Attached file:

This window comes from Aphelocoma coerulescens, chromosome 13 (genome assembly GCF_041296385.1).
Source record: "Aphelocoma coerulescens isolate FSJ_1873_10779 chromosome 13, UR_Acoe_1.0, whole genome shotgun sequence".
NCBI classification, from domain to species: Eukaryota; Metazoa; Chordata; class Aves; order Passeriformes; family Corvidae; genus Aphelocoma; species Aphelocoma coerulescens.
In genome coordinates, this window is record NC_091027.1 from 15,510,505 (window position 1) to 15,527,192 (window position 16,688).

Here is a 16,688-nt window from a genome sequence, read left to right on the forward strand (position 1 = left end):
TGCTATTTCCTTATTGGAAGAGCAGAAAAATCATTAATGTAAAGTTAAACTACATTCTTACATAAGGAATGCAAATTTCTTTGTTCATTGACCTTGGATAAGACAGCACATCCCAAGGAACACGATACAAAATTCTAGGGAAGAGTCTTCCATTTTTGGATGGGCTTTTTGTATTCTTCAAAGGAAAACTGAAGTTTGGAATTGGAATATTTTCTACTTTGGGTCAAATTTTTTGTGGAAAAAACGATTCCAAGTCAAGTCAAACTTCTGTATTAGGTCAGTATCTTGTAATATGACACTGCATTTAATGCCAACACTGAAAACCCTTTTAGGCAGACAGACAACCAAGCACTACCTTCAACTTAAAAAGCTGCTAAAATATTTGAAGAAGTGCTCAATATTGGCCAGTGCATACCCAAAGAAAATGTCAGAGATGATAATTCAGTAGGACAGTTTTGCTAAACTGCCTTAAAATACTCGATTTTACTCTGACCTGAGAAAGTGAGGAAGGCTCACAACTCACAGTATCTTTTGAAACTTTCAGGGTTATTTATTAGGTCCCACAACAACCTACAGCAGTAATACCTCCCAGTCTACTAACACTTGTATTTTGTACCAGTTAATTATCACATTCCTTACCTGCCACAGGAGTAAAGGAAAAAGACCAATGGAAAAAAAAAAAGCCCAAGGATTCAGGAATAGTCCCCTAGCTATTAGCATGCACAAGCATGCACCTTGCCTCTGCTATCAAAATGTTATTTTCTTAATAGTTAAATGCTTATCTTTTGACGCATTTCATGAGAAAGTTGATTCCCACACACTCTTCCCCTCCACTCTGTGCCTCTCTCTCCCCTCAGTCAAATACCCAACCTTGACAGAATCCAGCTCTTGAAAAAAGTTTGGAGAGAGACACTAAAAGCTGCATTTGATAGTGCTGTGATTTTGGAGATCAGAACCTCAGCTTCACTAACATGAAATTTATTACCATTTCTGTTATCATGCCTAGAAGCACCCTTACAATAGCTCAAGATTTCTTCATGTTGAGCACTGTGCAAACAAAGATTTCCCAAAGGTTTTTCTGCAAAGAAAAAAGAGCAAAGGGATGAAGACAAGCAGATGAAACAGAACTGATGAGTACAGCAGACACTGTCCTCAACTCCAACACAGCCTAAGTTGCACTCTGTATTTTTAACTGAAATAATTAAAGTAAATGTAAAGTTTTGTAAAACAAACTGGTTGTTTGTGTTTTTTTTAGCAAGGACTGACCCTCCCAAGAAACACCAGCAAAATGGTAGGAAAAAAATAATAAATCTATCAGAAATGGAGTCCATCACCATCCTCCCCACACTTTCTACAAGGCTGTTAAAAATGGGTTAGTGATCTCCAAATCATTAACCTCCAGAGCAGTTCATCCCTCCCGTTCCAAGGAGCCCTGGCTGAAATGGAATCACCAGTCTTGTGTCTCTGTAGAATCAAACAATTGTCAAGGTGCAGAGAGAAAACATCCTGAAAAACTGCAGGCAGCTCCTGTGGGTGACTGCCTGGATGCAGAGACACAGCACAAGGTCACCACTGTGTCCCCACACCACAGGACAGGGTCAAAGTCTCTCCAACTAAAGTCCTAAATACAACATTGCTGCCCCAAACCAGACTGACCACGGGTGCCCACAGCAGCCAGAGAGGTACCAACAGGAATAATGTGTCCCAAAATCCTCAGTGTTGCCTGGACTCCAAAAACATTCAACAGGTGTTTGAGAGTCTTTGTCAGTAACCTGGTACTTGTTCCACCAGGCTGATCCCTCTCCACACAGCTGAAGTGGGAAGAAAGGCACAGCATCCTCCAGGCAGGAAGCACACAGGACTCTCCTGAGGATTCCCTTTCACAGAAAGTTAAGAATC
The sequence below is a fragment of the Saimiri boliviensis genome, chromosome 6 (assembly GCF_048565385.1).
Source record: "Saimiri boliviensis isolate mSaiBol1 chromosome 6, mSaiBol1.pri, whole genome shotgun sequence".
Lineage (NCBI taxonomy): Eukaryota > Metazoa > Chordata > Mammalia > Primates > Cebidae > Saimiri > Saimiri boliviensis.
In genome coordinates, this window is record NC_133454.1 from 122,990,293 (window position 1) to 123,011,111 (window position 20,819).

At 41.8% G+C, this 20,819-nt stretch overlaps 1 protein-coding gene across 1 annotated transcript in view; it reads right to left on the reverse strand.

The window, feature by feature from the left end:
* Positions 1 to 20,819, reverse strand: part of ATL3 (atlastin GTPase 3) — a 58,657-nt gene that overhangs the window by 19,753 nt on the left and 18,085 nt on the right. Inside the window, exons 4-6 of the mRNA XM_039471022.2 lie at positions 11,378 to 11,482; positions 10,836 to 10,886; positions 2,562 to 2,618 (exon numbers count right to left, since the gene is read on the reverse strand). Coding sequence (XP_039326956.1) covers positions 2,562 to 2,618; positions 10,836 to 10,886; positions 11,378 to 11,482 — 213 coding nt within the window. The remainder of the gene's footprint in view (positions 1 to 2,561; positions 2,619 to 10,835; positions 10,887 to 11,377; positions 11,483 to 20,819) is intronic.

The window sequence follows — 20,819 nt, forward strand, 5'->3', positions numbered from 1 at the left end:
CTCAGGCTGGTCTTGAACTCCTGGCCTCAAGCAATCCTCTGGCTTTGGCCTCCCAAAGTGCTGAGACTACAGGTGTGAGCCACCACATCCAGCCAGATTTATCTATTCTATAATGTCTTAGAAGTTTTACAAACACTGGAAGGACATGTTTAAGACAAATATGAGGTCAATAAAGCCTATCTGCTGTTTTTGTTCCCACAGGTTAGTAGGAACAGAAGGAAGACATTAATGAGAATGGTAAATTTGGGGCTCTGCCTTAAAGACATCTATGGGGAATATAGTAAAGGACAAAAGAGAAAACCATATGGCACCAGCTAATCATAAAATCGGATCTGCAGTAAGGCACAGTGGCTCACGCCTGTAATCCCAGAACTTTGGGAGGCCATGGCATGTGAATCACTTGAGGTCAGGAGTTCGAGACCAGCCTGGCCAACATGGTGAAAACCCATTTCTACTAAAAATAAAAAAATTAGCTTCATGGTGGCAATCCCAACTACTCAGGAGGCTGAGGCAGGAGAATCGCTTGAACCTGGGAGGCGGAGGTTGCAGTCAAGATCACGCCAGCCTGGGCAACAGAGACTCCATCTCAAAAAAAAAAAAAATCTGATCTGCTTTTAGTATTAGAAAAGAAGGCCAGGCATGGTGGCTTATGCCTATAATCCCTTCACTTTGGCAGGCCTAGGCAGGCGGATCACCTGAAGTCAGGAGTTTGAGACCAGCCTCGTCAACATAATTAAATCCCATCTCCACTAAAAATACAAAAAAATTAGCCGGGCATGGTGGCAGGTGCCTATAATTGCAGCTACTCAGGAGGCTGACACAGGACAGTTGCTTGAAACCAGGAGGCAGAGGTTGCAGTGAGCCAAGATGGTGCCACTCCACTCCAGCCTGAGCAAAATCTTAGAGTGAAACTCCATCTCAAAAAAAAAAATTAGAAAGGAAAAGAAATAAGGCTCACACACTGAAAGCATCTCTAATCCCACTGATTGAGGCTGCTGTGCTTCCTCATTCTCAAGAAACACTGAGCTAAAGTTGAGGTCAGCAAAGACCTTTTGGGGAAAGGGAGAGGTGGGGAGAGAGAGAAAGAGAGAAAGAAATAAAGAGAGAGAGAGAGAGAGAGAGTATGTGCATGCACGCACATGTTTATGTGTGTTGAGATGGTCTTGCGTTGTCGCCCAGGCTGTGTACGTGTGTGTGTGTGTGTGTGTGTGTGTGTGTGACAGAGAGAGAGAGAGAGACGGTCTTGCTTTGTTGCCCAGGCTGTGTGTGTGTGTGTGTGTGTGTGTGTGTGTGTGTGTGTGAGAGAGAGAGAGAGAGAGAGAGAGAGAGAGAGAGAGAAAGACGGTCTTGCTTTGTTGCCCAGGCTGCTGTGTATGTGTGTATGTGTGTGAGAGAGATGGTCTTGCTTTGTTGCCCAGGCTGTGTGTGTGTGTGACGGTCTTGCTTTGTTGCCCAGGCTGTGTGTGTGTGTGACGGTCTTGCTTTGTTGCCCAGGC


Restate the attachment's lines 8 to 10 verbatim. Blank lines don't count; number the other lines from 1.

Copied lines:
Source record: "Saimiri boliviensis isolate mSaiBol1 chromosome 6, mSaiBol1.pri, whole genome shotgun sequence".
Lineage (NCBI taxonomy): Eukaryota > Metazoa > Chordata > Mammalia > Primates > Cebidae > Saimiri > Saimiri boliviensis.
In genome coordinates, this window is record NC_133454.1 from 122,990,293 (window position 1) to 123,011,111 (window position 20,819).